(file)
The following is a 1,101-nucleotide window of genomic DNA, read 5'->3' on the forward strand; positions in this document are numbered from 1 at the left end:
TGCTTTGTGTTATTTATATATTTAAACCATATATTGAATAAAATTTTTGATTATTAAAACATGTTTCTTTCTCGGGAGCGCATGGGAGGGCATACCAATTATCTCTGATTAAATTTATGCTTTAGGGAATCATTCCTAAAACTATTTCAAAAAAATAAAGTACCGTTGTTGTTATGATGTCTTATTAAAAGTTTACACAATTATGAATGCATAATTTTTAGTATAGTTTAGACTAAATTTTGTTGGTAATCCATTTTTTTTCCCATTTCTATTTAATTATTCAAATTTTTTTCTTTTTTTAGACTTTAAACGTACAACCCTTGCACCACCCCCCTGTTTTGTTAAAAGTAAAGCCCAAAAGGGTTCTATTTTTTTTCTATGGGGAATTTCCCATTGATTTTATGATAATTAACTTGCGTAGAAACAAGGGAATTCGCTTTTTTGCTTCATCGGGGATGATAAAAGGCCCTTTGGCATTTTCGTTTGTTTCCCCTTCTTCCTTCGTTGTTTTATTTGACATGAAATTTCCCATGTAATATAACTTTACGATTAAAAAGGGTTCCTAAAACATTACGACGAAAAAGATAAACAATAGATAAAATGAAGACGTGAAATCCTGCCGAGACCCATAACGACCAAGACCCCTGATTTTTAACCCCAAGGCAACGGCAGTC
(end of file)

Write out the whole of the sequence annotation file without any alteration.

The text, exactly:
The following is a 1,101-nucleotide window of genomic DNA, read 5'->3' on the forward strand; positions in this document are numbered from 1 at the left end:
TGCTTTGTGTTATTTATATATTTAAACCATATATTGAATAAAATTTTTGATTATTAAAACATGTTTCTTTCTCGGGAGCGCATGGGAGGGCATACCAATTATCTCTGATTAAATTTATGCTTTAGGGAATCATTCCTAAAACTATTTCAAAAAAATAAAGTACCGTTGTTGTTATGATGTCTTATTAAAAGTTTACACAATTATGAATGCATAATTTTTAGTATAGTTTAGACTAAATTTTGTTGGTAATCCATTTTTTTTCCCATTTCTATTTAATTATTCAAATTTTTTTCTTTTTTTAGACTTTAAACGTACAACCCTTGCACCACCCCCCTGTTTTGTTAAAAGTAAAGCCCAAAAGGGTTCTATTTTTTTTCTATGGGGAATTTCCCATTGATTTTATGATAATTAACTTGCGTAGAAACAAGGGAATTCGCTTTTTTGCTTCATCGGGGATGATAAAAGGCCCTTTGGCATTTTCGTTTGTTTCCCCTTCTTCCTTCGTTGTTTTATTTGACATGAAATTTCCCATGTAATATAACTTTACGATTAAAAAGGGTTCCTAAAACATTACGACGAAAAAGATAAACAATAGATAAAATGAAGACGTGAAATCCTGCCGAGACCCATAACGACCAAGACCCCTGATTTTTAACCCCAAGGCAACGGCAGTC